I suppose it helps that I usually rely on the library and don’t have a TBR pile staring at me in my room, heh.

    • August 1, 2011 8:06 pm

      I agree: I think keeping my physically owned TBR books down to about 100-ish is helpful! But I don’t *want* to read the ones I own, lol; I’m saving them for if my library suddenly disappears.

  4. July 31, 2011 6:08 pm

    I love having a pile of books I haven’t yet read; it is a kind of pleasure. I like your picture of them as a pile of presents.

  5. Ioana permalink
    July 31, 2011 6:13 pm

    I’ve been reading your blog every day ever since I discovered it back in June. Just finished reading ‘The woman in white’ and for some reason I decided to finally gather up the courage and comment… . In 11th grade a colleague of mine said that he doesn’t have to read because if you read ten books you’ve read them all-they keep repeating themselves. Needless to say, I thought it was the most stupid thing I’ve heard in my entire life-and still do to a certain degree. My point is that maybe that idea can be transformed into something more approachable to a book addict/lover: you cannot and will not read everything that’s been written since well…since forever. Maybe my favorite novel sits patiently inside a forgotten drawer and nobody will ever read it. Who knows? But that doesn’t mean that we as book lovers have to be in a constant state of panic, even choosing quantity over quality making it a contest or worse, not enjoying the experience of reading itself. That being said, my TBR list is ever changing and expanding, sometimes letting books choose me. I don’t follow a strict list because as you said, they match my moods most of the time although I always feel like I have to catch up with my classics and whatnot. I apologize for my (lenghty) rant and hope you will feel much better soon!

    • August 1, 2011 8:07 pm

      Hi Iona! Thank you for leaving a comment, and I’m glad to see you reading Wilkie! :D That colleague sounds very silly, in the manner of teenagers. ;) That panicky state is the fastest way to sap the joy out of reading, so I know what you mean!

  6. July 31, 2011 6:19 pm

    I guess I spend so much time in bookstores that my idea of all the potential books I want to read someday is a fairly concrete image. I have an entire bookcase full of them, too. But I don’t worry about it. I’m a largely amateur reader like yourself, except for YA books I need to scout out for classroom use. I’ll go with the classic definition of amateur, one who does something for love. So I read at my whim, trash to classic lit, and enjoy as much as I can.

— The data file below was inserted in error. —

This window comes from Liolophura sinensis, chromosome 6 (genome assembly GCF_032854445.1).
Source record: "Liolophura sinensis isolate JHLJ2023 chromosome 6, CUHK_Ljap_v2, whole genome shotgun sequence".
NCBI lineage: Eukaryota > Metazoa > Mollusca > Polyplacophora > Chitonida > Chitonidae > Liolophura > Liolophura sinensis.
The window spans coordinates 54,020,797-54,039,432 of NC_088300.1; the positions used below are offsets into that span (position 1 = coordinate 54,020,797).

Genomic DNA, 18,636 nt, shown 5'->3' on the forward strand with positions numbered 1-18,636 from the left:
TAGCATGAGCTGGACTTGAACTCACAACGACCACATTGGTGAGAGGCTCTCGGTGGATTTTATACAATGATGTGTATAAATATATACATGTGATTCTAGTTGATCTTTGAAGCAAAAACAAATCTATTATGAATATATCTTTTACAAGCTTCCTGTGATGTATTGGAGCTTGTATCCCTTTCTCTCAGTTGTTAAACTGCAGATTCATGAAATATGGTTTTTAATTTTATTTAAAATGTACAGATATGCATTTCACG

I will say, that I’m much more willing to give up on a book I’m not enjoying now than I ever was, knowing that I’ll never get through the list of potentially good books that I haven’t read yet.

    • August 1, 2011 8:16 pm

      That’s the definition of amateur I use too! :) And yes, my wishlist makes it so much easier for me to abandon books.

  7. July 31, 2011 6:23 pm

    Nicely said and I couldn’t agree more!

  8. July 31, 2011 6:32 pm

    I tend to look half-full at my unread books as I have more options at my fingertips, that way.

    In other news, I’m so sorry to hear that you had a fibro flareup. Hope you’re starting to feel better this week.

  9. July 31, 2011 6:55 pm

    I get overwhelmed sometimes. I’m overwhelmed right now and gearing up for a major weed of my TBR pile(s). OF course this will just result in bookstore credit and more books!

    • August 1, 2011 8:18 pm

      I think it helps that I don’t have massive amounts of TBR books in my house…only about 100 and I’m kind of ‘saving’ them so don’t feel need to read them. LOL I’m pretty brutal about weeding out the books I own: whenever I get too many to fit in my three cases, out some go!

  10. July 31, 2011 7:10 pm

    I have various TBR lists scattered all over. I also have the mental TBR, which unfortunately usually fails me when I’m in a bookstore or library. But that’s okay – I really do like wandering around, deciding what to take home with me based on what strikes me at the moment. I definitely choose what I read based on the type of mood I’m in.

  11. July 31, 2011 7:27 pm

    I have a couple of TBR lists, one on Goodreads and one at my library. Like you I bring piles home every time I visit. It used to bother me, returning unread books, but I’ve learned that there is no way I can read everything. With the library pile I can check books to see if I really want to read them and often bring home a book I had never heard of and end up being completely engulfed by.

    Sorry to hear your Fibro acted up. Hope it clears up soon.

    • August 1, 2011 8:20 pm

      I love the library for the same reason too! I don’t feel bad about returning books unread, unless it’s an ILL.

  12. July 31, 2011 7:46 pm

    I find your thoughts just lovely. I worked my way through some similar ideas earlier this year, concluding that I will never be able to read everything that’s on my list, but that’s OK. I always have my big list of books to choose from–and to add to.

  13. July 31, 2011 8:18 pm

    “I read because I have a deep-seated need to do so, a place within me that is only spoken to by books.”

    Beautifully said. And I like the title you chose better than the self-help sounding one, anyway!